• 15. 15 Gandhiji wrote… That country is the richest which nourishes the greatest number of noble and happy human beings; that man is richest who, having perfected the functions of his own life to the utmost, has also the widest helpful influence, both personal and by means of his possessions, over the lives of others.
  • 16. 16 Ruskin made the connection from individual creativity to the ‘big picture’ of social stability. He showed that societies may establish apparently rational systems, which are intended to ‘cure’ inefficiencies, but which as a side effect silence individual voice and strangle independent creativity, and so ultimately create a much greater sickness.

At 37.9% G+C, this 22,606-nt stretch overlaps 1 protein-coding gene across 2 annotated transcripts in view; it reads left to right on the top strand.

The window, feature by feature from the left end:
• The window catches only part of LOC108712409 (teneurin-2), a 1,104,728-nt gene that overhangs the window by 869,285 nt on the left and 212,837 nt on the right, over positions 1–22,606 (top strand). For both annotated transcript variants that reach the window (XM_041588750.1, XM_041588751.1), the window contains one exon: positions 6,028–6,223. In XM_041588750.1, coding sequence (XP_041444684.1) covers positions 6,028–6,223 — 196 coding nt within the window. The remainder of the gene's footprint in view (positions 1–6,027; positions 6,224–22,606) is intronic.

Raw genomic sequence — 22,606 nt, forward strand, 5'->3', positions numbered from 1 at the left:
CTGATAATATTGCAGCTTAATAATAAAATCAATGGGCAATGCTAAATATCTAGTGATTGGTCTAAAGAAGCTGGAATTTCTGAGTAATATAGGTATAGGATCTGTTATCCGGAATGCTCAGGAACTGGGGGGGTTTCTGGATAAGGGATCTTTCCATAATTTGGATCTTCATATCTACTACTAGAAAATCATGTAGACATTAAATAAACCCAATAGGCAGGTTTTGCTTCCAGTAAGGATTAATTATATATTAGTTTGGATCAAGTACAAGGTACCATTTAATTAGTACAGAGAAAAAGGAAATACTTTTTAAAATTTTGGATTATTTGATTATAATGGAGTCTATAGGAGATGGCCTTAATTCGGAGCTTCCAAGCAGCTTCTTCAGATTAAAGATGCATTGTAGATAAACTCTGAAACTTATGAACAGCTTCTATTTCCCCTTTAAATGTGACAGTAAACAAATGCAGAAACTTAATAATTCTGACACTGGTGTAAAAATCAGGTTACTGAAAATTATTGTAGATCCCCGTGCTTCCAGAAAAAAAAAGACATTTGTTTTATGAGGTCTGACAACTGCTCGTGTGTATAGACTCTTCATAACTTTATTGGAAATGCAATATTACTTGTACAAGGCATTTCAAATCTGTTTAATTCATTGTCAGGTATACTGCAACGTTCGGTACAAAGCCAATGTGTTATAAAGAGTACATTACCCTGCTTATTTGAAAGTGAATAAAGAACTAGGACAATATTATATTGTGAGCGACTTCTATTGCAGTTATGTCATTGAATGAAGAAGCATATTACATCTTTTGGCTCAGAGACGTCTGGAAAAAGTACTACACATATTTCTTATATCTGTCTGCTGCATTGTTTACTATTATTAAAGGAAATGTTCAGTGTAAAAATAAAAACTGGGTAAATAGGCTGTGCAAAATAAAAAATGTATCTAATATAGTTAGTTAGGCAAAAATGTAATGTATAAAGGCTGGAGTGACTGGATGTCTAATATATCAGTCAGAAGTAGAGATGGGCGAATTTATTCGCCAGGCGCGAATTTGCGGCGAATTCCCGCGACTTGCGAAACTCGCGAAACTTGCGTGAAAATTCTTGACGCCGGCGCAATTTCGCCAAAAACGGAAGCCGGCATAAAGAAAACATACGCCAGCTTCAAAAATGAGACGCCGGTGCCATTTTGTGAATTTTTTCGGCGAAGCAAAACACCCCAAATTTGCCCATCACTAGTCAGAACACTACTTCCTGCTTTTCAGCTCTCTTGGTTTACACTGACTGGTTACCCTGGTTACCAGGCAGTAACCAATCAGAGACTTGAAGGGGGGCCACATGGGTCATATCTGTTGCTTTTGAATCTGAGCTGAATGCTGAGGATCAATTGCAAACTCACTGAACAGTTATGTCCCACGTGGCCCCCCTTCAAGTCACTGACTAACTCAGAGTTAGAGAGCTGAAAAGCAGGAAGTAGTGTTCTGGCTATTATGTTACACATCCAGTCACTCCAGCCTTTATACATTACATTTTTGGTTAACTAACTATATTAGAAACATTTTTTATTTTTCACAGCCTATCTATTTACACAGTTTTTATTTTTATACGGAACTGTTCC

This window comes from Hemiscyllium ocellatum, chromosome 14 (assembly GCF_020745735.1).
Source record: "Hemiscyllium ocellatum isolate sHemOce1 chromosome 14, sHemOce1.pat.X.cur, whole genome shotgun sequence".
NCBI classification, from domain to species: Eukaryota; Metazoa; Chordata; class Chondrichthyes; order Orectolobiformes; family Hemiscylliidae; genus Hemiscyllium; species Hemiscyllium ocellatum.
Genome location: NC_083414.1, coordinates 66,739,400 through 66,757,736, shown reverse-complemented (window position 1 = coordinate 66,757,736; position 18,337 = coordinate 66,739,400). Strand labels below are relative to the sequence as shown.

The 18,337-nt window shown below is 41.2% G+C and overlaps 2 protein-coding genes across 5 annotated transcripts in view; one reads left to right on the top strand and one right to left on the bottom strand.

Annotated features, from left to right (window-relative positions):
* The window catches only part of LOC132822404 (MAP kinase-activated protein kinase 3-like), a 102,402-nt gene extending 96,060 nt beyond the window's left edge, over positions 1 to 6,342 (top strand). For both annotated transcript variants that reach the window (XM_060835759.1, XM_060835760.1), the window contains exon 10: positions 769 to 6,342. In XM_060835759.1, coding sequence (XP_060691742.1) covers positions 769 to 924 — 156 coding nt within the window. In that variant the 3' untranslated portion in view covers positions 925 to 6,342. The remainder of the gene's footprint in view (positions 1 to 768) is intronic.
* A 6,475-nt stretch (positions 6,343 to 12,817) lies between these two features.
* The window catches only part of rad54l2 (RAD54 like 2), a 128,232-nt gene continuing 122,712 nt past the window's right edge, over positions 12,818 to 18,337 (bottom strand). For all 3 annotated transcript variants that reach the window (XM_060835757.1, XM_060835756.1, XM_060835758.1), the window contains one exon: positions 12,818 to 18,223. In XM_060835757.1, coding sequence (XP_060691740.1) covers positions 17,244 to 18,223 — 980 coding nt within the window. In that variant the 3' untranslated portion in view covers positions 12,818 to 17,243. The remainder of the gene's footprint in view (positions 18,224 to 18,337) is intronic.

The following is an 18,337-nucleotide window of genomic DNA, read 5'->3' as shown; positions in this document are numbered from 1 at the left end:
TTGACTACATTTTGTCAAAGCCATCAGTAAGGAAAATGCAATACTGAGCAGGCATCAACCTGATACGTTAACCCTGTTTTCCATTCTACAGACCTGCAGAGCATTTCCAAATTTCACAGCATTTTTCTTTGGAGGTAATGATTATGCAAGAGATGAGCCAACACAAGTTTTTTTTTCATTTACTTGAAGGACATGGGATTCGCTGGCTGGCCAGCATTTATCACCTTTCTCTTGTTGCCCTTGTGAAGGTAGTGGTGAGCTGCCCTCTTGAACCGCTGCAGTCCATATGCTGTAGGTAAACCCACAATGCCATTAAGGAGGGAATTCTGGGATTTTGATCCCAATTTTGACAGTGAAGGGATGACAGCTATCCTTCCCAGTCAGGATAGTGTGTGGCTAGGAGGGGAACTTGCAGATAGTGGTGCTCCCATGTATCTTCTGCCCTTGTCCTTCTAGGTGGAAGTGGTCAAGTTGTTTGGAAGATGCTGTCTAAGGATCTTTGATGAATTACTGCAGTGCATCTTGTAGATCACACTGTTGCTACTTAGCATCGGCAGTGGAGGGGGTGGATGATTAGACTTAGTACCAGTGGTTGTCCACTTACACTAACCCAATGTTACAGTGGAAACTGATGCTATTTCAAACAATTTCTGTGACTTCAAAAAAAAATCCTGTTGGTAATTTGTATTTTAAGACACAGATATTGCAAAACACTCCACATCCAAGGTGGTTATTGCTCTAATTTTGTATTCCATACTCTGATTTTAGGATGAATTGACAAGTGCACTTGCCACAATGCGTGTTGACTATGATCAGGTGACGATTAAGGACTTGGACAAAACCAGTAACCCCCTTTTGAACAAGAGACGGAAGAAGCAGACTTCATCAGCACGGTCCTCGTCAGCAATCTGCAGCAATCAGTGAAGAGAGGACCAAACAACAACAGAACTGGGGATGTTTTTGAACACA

• 17. 17 John Ruskin and William Morris, as I want to reiterate their core points and connect them with today’s issues. Then everything else is boiled down into a set of five key principles, namely: 1. A new understanding of creativity as process, emotion, and presence 2. The drive to make and share 3. Happiness through creativity and community 4. A middle layer of creativity as social glue 5. Making your mark, and making the world your own
  • 18. 18 THERE IS NO WEALTH BUT LIFE. Life, including all its powers of love, of joy, and of admiration. That country is the richest which nourishes the greatest number of noble and happy human beings; that man is richest who, having perfected the functions of his own life to the utmost, has also the widest helpful influence, both personal and by means of his possessions, over the lives of others (Ruskin, pp.125-26).